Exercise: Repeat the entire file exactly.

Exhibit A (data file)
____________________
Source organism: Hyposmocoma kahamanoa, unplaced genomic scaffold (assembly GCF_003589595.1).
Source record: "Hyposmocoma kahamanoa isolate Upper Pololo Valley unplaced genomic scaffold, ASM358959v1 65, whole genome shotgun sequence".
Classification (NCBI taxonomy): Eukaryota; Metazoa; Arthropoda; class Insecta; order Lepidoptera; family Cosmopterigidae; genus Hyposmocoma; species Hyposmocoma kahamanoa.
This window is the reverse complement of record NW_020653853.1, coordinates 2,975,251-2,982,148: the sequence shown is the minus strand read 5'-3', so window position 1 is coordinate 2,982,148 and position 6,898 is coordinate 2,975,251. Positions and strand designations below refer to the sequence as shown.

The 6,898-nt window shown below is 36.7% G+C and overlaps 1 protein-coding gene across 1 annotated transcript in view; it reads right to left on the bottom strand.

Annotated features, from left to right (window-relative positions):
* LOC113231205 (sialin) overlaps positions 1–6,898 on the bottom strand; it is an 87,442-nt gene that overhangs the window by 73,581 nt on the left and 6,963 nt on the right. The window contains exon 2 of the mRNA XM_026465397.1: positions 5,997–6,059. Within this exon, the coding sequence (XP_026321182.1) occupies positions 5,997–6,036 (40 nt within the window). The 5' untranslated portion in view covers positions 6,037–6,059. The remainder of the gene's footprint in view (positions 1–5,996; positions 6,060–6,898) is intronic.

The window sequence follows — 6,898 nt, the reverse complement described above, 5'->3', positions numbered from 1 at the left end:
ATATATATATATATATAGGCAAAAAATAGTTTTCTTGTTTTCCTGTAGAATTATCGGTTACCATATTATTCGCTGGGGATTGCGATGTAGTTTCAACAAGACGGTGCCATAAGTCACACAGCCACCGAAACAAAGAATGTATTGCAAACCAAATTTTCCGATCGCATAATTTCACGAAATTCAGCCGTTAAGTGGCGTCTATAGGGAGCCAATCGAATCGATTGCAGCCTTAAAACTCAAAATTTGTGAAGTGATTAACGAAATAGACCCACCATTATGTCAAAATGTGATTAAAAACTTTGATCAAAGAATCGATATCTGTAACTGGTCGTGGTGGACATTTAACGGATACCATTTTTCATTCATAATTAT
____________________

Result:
Source organism: Hyposmocoma kahamanoa, unplaced genomic scaffold (assembly GCF_003589595.1).
Source record: "Hyposmocoma kahamanoa isolate Upper Pololo Valley unplaced genomic scaffold, ASM358959v1 65, whole genome shotgun sequence".
Classification (NCBI taxonomy): Eukaryota; Metazoa; Arthropoda; class Insecta; order Lepidoptera; family Cosmopterigidae; genus Hyposmocoma; species Hyposmocoma kahamanoa.
This window is the reverse complement of record NW_020653853.1, coordinates 2,975,251-2,982,148: the sequence shown is the minus strand read 5'-3', so window position 1 is coordinate 2,982,148 and position 6,898 is coordinate 2,975,251. Positions and strand designations below refer to the sequence as shown.

The 6,898-nt window shown below is 36.7% G+C and overlaps 1 protein-coding gene across 1 annotated transcript in view; it reads right to left on the bottom strand.

Annotated features, from left to right (window-relative positions):
* LOC113231205 (sialin) overlaps positions 1–6,898 on the bottom strand; it is an 87,442-nt gene that overhangs the window by 73,581 nt on the left and 6,963 nt on the right. The window contains exon 2 of the mRNA XM_026465397.1: positions 5,997–6,059. Within this exon, the coding sequence (XP_026321182.1) occupies positions 5,997–6,036 (40 nt within the window). The 5' untranslated portion in view covers positions 6,037–6,059. The remainder of the gene's footprint in view (positions 1–5,996; positions 6,060–6,898) is intronic.

The window sequence follows — 6,898 nt, the reverse complement described above, 5'->3', positions numbered from 1 at the left end:
ATATATATATATATATAGGCAAAAAATAGTTTTCTTGTTTTCCTGTAGAATTATCGGTTACCATATTATTCGCTGGGGATTGCGATGTAGTTTCAACAAGACGGTGCCATAAGTCACACAGCCACCGAAACAAAGAATGTATTGCAAACCAAATTTTCCGATCGCATAATTTCACGAAATTCAGCCGTTAAGTGGCGTCTATAGGGAGCCAATCGAATCGATTGCAGCCTTAAAACTCAAAATTTGTGAAGTGATTAACGAAATAGACCCACCATTATGTCAAAATGTGATTAAAAACTTTGATCAAAGAATCGATATCTGTAACTGGTCGTGGTGGACATTTAACGGATACCATTTTTCATTCATAATTAT